‘The coronavirus knows no borders. If we are to combat this pandemic, we must immediately implement the necessary preventive measures both here in Norway and at the global level. A coordinated international effort is now vital to save lives and limit the long-term negative consequences of the Covid-19 pandemic, including the economic consequences,’ said Minister of International Development Dag-Inge Ulstein.
We are seeing societies that have good emergency preparedness systems and strong health services being paralysed by the Covid-19 pandemic. There are major concerns about what will happen when the virus spreads in more vulnerable countries with weak health systems.
According to the World Health Organization (WHO), there is a need for an additional NOK 5.7 billion (USD 571 million) globally to ensure that the necessary infection prevention and control measures are in place to deal with the Covid-19 outbreak, which has now been declared a pandemic. In its Covid-19 Strategic Preparedness and Response Plan (SPRP), WHO calls for USD 675 million in funding for immediate and preventive measures, for the period February-April 2020. At a WHO meeting on Thursday 12 March, it emerged that pledges totalling USD 440 million had so far been made.
In addition, the UN Refugee Agency (UNHCR) has called for USD 33 million in funding for its Covid-19 appeal, to boost preparedness, prevention and response activities to address the immediate public health needs of refugees, and the International Organization for Migration (IOM) has launched a USD 17 million strategic plan to help countries address the coronavirus outbreak.
‘I am deeply concerned about the prospect of uncontrolled spread of Covid-19 in countries and regions that neither have the health services nor the resources needed to respond to this pandemic. The latest figures from WHO show that there are not many registered cases of infection in Africa, but there may be unreported cases. A lack of testing capacity and protective equipment, combined with inadequate health services in developing countries, will severely affect the people in these countries, who are already among the world’s most vulnerable. This will also contribute to the further spread of Covid-19. According to WHO, health workers on the front line in many poor countries with weak health systems simply do not have access to personal protective equipment,’ said Mr Ulstein.
Although a number of countries have yet to register cases of Covid-19, we must be prepared for the fact that there may be unreported cases. There is also reason to believe that many countries do not have sufficient capacity to test people for infection or respond to outbreaks of the disease.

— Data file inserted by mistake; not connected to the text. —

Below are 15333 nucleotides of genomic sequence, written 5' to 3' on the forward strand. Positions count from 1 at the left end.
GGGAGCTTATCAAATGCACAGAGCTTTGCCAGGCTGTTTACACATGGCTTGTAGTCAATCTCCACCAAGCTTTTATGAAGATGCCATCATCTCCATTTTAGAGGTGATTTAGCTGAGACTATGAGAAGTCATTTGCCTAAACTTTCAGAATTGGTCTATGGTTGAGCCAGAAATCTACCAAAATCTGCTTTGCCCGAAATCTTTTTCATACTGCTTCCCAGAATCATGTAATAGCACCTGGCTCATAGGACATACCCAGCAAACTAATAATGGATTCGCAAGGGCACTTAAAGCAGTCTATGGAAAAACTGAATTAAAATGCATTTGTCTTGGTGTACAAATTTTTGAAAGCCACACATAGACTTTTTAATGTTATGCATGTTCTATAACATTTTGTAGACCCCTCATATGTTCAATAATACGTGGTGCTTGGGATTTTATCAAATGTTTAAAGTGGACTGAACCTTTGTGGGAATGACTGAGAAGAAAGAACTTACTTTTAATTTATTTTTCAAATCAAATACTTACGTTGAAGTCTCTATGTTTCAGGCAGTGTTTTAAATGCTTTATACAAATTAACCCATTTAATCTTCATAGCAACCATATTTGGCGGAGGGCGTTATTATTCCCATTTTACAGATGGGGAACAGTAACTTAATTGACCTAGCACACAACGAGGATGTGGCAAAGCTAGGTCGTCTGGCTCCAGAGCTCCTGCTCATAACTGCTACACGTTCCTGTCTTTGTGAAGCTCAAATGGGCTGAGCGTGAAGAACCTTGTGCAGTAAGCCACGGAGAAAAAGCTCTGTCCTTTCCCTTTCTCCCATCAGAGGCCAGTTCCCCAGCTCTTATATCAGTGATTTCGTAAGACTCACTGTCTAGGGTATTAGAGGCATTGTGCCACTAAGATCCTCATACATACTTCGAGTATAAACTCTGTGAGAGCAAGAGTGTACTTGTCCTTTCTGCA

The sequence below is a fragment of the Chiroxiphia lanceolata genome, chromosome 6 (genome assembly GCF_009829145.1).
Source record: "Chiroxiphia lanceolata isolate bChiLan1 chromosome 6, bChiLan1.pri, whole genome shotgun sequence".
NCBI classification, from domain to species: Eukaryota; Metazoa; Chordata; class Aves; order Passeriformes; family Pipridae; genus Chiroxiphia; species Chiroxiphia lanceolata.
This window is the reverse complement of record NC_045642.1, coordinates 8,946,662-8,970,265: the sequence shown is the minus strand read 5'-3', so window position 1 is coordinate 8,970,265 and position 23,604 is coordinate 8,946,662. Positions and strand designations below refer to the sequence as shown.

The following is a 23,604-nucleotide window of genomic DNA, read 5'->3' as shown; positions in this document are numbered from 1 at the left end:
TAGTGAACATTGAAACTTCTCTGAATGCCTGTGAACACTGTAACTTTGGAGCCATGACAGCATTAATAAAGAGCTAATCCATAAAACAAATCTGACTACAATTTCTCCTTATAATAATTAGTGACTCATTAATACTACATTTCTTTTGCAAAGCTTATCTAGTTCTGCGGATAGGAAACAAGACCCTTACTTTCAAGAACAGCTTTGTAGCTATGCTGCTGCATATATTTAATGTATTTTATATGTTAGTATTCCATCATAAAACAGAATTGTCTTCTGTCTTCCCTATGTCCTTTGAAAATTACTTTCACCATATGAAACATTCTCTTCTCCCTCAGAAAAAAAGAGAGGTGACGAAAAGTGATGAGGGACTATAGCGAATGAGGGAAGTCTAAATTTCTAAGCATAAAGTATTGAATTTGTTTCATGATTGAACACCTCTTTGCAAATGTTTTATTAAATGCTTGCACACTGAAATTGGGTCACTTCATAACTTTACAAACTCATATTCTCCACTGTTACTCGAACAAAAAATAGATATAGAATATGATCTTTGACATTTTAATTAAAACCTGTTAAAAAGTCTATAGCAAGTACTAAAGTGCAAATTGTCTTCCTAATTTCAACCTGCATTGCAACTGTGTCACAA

‘Not long ago, I was in Malawi. As yet there are no registered cases of infection there. They have started screening travellers at the country’s main airports, but only during the daytime. There are no isolation or treatment centres in the capital city. There are no laboratories that can test for Covid-19. The tests that have been taken so far have been sent to South Africa. We are receiving similar reports from a number of particularly vulnerable countries. I am especially concerned about countries like South Sudan, where a Covid-19 outbreak would have a major impact on the provision ofhumanitarian aid, on the ongoing conflict, and on food security. There is already considerable food insecurity, and parts of the population are affected by famine. To make matters even worse, large swarms of desert locusts are destroying food crops, and an outbreak of Covid-19 couldhave catastrophic consequences.
‘We need a coordinated international response, and WHO is playing a key role in this context. We are supporting WHO’s efforts to lead and coordinate the global response. WHO will continue to need our support in the time ahead,’ said Mr Ulstein.
Norway is also supporting the Coalition for Epidemic Preparedness Innovations (Cepi), which is working to develop a vaccine as quickly as possible.
‘I know that Cepi is working tirelessly to develop a vaccine against Covid-19, but there is an urgent need for more funding. According to Richard Hatchett, CEO of Cepi, a further USD 475 million in pledges is needed by the end of March to fund Cepi’s work in the next three months and make it possible for Cepi to continue its efforts to develop a vaccine,’ said Mr Ulstein.
‘Prime Minister Erna Solberg has contacted a number of heads of state and government to urge them to provide funding for Cepi and the global response to Covid-19. I was pleased to hear that Chancellor Angela Merkel has now announced that Germany will provide EUR 140 million to Cepi’s work,’ said Mr Ulstein.
Norway was quick to support the urgent global response to the outbreak of coronavirus, Covid-19, providing NOK 10 million to WHO and NOK 36 million to Cepi. This funding came in addition to Norway’s ordinary contributions to Cepi (a total of NOK 1.6 billion for the period 2017-2025).
Norway is also a major donor to the World Bank. The World Bank has set a good example, and has provided USD 12 billion in funding so that developing countries can strengthen their health systems. This funding can be used, for example, to improve access to health services that can protect people against the pandemic, enhance disease monitoring and reporting, and promote more effective emergency preparedness measures and closer cooperation with the private sector on reducing the negative impacts on the countries’ economies.